New York Traffic Tickets: Moving Violations 20 Tips | Law Office of James Medows

29 May New York Traffic Tickets: Moving Violations 20 Tips

New York Traffic Tickets: Moving Violations 20 Tips

While you are using New York roadways, you are subject to the rules and laws of the New York State Vehicle and Traffic Law as discussed at If a police officer pulls you over and issues you with a traffic ticket, they are claiming that you have violated the New York State Vehicle and Traffic Law, and if the violation is driving-related; committed a moving violation. But what is a moving violation? Through the following 20 tips, this article will look to explain what a moving violation is and what you should do if you are hit with one.

What is a moving violation?

As per discussions on the same at, moving violations are violations of traffic law that occur when your vehicle is in motion. New York law takes moving violations very seriously because accidents could happen if laws are broken while an automobile is traveling. This, unfortunately, means that drivers end up facing serious penalties when they are cited for a moving violation.

When is an offense a moving violation and when is it not a moving violation?

As already stated, a moving violation occurs when your car is in motion. To give an example, if you are pulled over and handed a ticket for driving a car that is not registered, then that is a moving violation. On the other hand, if your car is parked on the public street without registration, the ticket you may receive is not a moving violation.

Where does responsibility lie for a moving and non-moving violation?

One of the main differences between a moving violation and a non-moving violation is where the responsibility for the offense lies. The responsibility for all moving violations rests upon the driver while the responsibility for non-moving violations rests upon the owner of the vehicle.

What does a moving violation traffic ticket entail?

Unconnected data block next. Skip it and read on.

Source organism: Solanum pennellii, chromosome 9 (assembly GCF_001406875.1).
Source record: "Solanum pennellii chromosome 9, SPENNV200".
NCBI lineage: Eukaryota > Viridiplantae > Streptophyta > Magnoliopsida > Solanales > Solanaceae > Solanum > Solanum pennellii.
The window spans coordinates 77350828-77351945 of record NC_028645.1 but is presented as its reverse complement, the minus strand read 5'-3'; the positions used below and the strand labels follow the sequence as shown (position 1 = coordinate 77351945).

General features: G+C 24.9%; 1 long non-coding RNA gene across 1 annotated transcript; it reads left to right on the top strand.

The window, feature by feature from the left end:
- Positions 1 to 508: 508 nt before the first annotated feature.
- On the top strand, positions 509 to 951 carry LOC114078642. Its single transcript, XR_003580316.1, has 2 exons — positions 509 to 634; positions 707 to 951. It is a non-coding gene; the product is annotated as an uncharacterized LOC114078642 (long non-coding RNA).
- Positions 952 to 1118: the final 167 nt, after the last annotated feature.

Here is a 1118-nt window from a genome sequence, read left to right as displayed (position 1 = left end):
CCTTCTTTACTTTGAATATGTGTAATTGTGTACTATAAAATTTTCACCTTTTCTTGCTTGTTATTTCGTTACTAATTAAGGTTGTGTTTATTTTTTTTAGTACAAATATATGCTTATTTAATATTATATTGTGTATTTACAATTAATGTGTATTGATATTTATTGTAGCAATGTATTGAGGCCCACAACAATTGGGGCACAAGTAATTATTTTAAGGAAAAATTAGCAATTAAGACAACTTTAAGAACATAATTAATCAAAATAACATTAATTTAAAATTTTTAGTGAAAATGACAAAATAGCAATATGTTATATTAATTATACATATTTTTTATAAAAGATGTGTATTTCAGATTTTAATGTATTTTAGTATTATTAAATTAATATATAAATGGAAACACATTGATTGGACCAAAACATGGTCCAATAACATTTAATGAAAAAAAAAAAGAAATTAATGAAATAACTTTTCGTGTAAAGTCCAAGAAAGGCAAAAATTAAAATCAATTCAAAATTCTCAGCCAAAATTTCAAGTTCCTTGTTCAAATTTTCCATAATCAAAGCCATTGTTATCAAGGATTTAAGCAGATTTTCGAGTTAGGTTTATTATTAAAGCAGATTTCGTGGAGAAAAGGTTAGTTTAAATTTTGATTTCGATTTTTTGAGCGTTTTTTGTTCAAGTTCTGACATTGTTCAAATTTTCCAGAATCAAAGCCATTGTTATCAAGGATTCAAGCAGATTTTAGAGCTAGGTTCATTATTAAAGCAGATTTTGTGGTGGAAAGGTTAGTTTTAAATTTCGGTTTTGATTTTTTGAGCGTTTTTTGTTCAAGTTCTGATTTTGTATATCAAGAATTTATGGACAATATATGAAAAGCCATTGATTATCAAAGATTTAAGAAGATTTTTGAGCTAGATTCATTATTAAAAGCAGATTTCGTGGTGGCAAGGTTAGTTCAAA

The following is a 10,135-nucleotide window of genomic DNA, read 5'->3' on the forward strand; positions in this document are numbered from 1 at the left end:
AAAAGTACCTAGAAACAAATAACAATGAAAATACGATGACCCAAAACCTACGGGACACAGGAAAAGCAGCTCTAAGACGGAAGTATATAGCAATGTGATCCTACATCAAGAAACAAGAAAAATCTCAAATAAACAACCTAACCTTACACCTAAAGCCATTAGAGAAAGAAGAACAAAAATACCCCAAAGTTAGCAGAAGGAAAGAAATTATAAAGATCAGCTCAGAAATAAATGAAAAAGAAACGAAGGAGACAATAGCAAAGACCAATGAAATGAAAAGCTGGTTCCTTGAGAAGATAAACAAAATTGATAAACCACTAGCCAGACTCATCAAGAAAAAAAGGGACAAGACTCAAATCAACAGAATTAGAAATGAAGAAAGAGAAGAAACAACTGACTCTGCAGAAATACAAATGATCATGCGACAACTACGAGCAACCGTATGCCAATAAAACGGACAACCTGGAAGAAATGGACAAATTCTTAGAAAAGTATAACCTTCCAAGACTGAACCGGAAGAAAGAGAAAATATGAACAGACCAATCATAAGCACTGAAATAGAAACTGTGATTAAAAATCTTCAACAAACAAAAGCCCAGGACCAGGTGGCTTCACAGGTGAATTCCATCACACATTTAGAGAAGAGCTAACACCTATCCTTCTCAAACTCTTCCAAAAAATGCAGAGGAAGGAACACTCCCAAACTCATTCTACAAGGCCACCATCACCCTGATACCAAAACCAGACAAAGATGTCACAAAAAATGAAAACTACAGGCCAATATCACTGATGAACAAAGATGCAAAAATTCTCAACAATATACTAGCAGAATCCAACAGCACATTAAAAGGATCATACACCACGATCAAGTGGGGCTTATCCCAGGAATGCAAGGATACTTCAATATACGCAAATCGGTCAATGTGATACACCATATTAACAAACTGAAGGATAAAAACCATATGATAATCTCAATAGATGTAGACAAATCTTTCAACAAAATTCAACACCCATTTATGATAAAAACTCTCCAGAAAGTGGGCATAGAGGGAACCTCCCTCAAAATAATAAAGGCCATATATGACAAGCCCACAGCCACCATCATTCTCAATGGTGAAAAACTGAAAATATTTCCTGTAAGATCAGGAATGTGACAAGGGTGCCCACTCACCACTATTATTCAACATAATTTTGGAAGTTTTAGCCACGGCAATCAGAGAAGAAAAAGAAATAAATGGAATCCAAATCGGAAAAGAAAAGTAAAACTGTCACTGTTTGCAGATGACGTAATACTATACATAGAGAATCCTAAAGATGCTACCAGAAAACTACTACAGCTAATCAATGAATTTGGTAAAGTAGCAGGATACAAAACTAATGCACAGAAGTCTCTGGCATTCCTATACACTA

When you are handed a citation by a law enforcement officer for a moving violation, the citation will usually include instructions for paying a fine, going to court, or for what you must do if you want to plead not guilty and try to fight the citation as outlined at

Should I simply pay the fine for a moving violation?

For most people, a moving violation may not seem like anything more than a minor hassle when you are handed a ticket by an officer. While many people may feel like they don’t want to deal with the stress and hassle and would rather pay the required fine and be done with it, this is something you should avoid doing.

Don’t admit to your guilt during the stop

If you are pulled over for a potential moving violation like speeding, the officer may ask you if you know why he/she pulled you over. You should avoid answering this question as your answer can and will likely be used against you in traffic court according to Be polite and collaborative without incriminating yourself by elaborating too much on the stop.

Types of moving violations

While there are many examples of moving examples you can be cited for in New York, the most common ones include driving without insurance, failing to yield, running a stop sign, driving on the shoulder of the road, failing to stop for a school bus, tailgating, unsafe lane changes, speeding, among others.

Why you should fight a moving violation instead of just admitting guilt

The following are some of the reasons why you should fight your moving violation rather than simply paying the required fine:

It is an admission of guilt

When you decide to simply pay the fine for your moving violation traffic ticket so that you can be done with it, you should consider the fact that, by doing so, you are admitting to the moving violation. It is an admission that you broke the law, which could have lots of implications down the road beyond the money you will have to pay as a penalty according to

Could damage your job prospects

If you are one of those people whose job responsibilities involve driving, then you know that having a clean driving record is very important. Simply paying the fine for a moving violation will mean that jobs that are limited to clean drivers will no longer be open to you because of the moving violation in your driving history.

Points to your driver’s license